During interviews, directly ask candidates about their work-related failures and gauge their emotional responses. Then, ask the candidate’s references similar questions to verify the candidate’s story. If the potential hire has a high EI, they are more likely to bring creative solutions to the table and accelerate overall innovation for the company.
2. Focus on Teamwork
Obviously, the ideal candidate has to play well with others. Most important, however, is whether a candidate can collaborate effectively across a variety of teams.
Employees with an average EI contribute good ideas within their own silos, and they’re empathetic with their team members whenever a conflict arises. However, when the entire workplace needs to come together, these employees are quick to judge other departments and cast blame simply because they’re outside of the inner circle. While science suggests our instincts can prevent us from working successfully together, employees with a high EI can often overcome those obstacles.
Your task as a recruiter is to identify candidates who collaborate with the right people, not just with the people they like. Ask candidates about the professional organizations in which they are involved and the types of successes they have had within those organizations. Listen for how much the candidate attributes the success to themselves instead of acknowledging help received from others in their network.
You could even ask a hypothetical question like: “If you were to enlist a group of friends to accomplish an unidentified task, who would they be?” The ability to admit when they need help is a good sign that a candidate has high EI.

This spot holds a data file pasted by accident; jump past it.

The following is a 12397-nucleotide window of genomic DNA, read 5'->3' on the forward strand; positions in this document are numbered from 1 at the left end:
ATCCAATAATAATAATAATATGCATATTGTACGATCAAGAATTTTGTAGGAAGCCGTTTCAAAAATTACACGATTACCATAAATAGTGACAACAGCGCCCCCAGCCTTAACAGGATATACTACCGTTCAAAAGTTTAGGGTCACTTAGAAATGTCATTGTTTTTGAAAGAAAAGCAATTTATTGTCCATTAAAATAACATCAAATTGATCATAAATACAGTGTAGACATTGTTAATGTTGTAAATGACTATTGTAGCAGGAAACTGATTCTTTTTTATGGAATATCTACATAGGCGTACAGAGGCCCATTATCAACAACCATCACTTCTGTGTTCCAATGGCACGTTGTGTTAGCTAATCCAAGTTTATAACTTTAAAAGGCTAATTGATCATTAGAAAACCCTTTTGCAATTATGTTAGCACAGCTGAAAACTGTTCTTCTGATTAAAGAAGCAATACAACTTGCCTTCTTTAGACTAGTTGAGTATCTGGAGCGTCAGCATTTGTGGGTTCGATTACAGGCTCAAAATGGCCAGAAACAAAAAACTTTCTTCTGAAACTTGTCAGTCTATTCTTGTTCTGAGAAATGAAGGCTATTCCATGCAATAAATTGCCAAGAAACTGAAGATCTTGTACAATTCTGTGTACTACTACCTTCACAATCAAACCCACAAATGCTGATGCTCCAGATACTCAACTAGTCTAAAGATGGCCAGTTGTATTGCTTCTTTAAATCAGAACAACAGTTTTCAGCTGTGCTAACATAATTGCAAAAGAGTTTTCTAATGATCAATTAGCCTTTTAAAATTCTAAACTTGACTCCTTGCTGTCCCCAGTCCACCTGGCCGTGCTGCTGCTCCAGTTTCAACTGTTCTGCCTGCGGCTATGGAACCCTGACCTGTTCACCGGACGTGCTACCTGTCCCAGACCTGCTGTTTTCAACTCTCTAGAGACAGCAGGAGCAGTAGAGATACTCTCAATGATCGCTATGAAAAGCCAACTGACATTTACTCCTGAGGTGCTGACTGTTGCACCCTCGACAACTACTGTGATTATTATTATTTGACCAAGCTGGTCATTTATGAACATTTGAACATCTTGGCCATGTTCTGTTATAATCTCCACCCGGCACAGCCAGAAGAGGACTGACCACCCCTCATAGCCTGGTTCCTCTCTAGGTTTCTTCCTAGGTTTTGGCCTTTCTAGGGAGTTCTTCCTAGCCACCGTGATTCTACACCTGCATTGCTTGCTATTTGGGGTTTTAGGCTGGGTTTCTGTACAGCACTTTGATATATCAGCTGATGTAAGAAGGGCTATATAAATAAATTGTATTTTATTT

3. Balance Optimism With Risk
Another attribute to look for is a can-do attitude. Thinking positively is easier said than done, and it can be tricky to tell when a candidate is just putting on a positive act for the interview. Keep an eye out for candidates who know how to set goals and establish steps to accomplish those goals.
Candidates who can properly set and achieve goals typically use the EI-driven strategy of mental contrasting, a visualization technique in which they compare the current present to the desired future to determine what changes they need to make now to arrive at said future. Individuals who adeptly perform mental contrasting are on the right track to finding a healthy balance between optimism and risk in the workplace.
To determine whether candidates have mental contrasting strengths, ask about their long-term goals. Have they identified the steps required to reach their goals? If so, what are they? What stands in the way of their goals? Probe further to find out how a candidate’s identified steps would specifically steer them in the best direction. Then, address how such actions might differ from what they’re currently doing. Strong candidates should have feasible goals and be able to articulate clearly the obstacles that stand in their way.
Identifying a candidate’s EI compensates for what resumes and cover letters can’t tell us. Organizations regret 20 percent of their hiring decisions. That may not seem like much, but the costs add up over time, with an average price tag of $15,000 for each bad hire. Investing in applicants with high EI is key to minimizing those regrets and finding the best team members for your company in the long run.